Moreover titanium base alloy powder of less than -400 mesh size is recognized as being potentially pyrophoric and as requiring special handling to avoid pyrophoric behavior.
It is also recognized that the low temperature ductility of titanium alloys decreases as the concentration of oxygen and of nitrogen which they contain increases. It is accordingly important to keep the oxygen and nitrogen content of titanium base alloys at a minimum.
Prior art plasma spray technology is based primarily on use of direct current plasma guns. It has been recognized that most as-sprayed plasma spray deposits of the superalloys such as nickel and iron base superalloys have had relatively low ductility and that such deposits when in their sheet form can be cracked when bent through a sufficiently acute angle due to the low ductility.
I have discovered that RF plasma apparatus is capable of spraying powder of much larger particle size than the conventional d.c. plasma apparatus. I have discovered that particle sizes at least three times larger in diameter than those conventionally employed in d.c. plasma spray apparatus may be successfully employed as plasma spray practices and that the particle size may be as high as 100 μm to 250 μm and larger and as large as 10× as large as the -400 mesh powder (37 μm) previously employed in d.c. plasma spray practice.
This possibility of employing the larger powder particles is quite important for metal powders such as titanium base alloys which are subject to reaction and absorption of gases such as nitrogen and oxygen on their surfaces. One reason is that the surface area of particles relative to their mass decreases inversely as their diameters. Accordingly, a three fold increase in particle diameter translates into a three fold decrease in particle surface area to volume. I have discovered that one result is that RF plasma spray deposited structures of titanium base alloys made with the aid of larger particles have lower oxygen content than might be expected based on knowledge of prior art practices.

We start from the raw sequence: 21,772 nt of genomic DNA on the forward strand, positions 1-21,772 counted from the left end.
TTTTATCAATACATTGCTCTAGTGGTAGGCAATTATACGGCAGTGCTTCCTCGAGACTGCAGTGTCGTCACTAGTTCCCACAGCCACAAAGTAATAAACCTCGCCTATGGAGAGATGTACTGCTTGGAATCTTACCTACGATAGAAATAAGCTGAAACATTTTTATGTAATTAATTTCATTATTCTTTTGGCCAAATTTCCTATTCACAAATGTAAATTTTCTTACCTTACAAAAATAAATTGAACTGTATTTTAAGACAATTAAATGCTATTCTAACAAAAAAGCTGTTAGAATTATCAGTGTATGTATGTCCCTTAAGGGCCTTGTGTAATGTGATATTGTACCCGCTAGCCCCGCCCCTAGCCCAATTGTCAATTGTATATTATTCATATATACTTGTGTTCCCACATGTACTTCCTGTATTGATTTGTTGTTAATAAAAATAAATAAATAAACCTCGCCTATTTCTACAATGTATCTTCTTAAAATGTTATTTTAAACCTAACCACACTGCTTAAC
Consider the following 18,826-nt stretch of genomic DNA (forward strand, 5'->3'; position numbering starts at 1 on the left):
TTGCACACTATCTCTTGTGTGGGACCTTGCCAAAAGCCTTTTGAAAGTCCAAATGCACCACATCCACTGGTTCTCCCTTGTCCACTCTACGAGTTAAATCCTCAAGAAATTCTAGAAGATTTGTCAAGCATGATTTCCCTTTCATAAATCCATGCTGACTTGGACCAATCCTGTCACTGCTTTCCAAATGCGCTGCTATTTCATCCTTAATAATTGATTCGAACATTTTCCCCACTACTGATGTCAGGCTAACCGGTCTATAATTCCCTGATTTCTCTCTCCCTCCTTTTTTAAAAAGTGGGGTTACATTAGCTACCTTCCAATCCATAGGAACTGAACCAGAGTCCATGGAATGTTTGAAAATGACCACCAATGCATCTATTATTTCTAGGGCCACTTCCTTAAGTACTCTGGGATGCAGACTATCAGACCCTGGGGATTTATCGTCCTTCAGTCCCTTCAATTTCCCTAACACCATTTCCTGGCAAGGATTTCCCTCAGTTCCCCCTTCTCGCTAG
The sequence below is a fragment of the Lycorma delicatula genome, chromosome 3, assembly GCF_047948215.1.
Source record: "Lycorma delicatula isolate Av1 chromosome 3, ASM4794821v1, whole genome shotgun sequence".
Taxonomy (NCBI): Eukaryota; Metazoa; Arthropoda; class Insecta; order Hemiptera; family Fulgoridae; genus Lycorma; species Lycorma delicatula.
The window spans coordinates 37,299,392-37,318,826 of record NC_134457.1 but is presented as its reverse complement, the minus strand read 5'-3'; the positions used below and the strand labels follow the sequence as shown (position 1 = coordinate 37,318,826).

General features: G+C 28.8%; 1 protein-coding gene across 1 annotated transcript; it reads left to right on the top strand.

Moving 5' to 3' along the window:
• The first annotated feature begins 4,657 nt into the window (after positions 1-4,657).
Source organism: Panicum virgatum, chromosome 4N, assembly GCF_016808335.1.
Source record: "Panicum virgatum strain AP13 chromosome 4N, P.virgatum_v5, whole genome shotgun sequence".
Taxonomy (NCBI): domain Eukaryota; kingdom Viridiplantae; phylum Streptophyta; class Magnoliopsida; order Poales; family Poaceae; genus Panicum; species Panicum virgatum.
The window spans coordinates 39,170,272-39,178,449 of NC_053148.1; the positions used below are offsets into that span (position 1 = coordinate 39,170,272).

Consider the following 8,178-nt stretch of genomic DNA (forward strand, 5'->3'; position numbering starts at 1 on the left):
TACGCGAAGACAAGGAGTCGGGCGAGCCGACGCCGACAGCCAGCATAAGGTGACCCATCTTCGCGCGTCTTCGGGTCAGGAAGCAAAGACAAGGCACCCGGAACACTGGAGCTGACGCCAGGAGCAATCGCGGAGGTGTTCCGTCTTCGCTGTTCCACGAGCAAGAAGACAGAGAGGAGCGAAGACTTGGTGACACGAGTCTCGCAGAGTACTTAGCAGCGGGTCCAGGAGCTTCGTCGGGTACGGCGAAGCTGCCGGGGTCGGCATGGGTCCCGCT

It is, accordingly, one object of the present invention to provide a novel fabrication technique by which foils of titanium alloys may be formed in desired thicknesses.
Another object is to provide a method for forming a titanium base metal foil of small thickness from an alloy which can be rolled to such a small thickness only with difficulty.
Another object is to provide a titanium alloy foil having highly desirable physical properties.
Another object is to provide a foil of titanium metal alloy of dimensions suitable for use in formation of laminates with silicon carbide or similar reinforcing fibers.
Other objects will be in part apparent and in part pointed out in the description which follows.
In one of its broader aspects, objects of the present invention can be achieved by
providing a radio frequency powered low pressure plasma spray apparatus,
providing a powder of a titanium base alloy having an average particle size in excess of 100 μm,
plasma spray depositing said titanium base alloy onto a substrate surface to produce a foil of said titanium base alloy,
separating said foil from said substrate surface, and
heat treating the foil to improve its properties.
The application and the description of the invention which follows will be understood with greater clarity by reference to the accompanying drawings in which:
FIG. 1 is a schematic illustration of a low pressure RF plasma gun and deposition apparatus.
FIG. 2 is a schematic diagram of system for low pressure RF plasma deposition onto a rotating drum.
FIG. 3 is a schematic rendering of a drum adapted for receiving a foil on its cylindrical surface.
FIG. 4 is a detailed view of a composite foil formed of a titanium alloy on a preformed foil which may be of molybdenum, for example, and showing the two foils being separated from one edge by peeling.
FIG. 5 is a graph in which temperature in degrees Fahrenheit is plotted against strength in ksi and elongation in percent.
A low pressure radio frequency plasma spray deposit apparatus 10 is made up of a tank 12 having two removable end caps 14 and 16 and the associated apparatus as illustrated in FIG. 1. The tank may have a length of about 5 feet and a diameter of about 5 feet.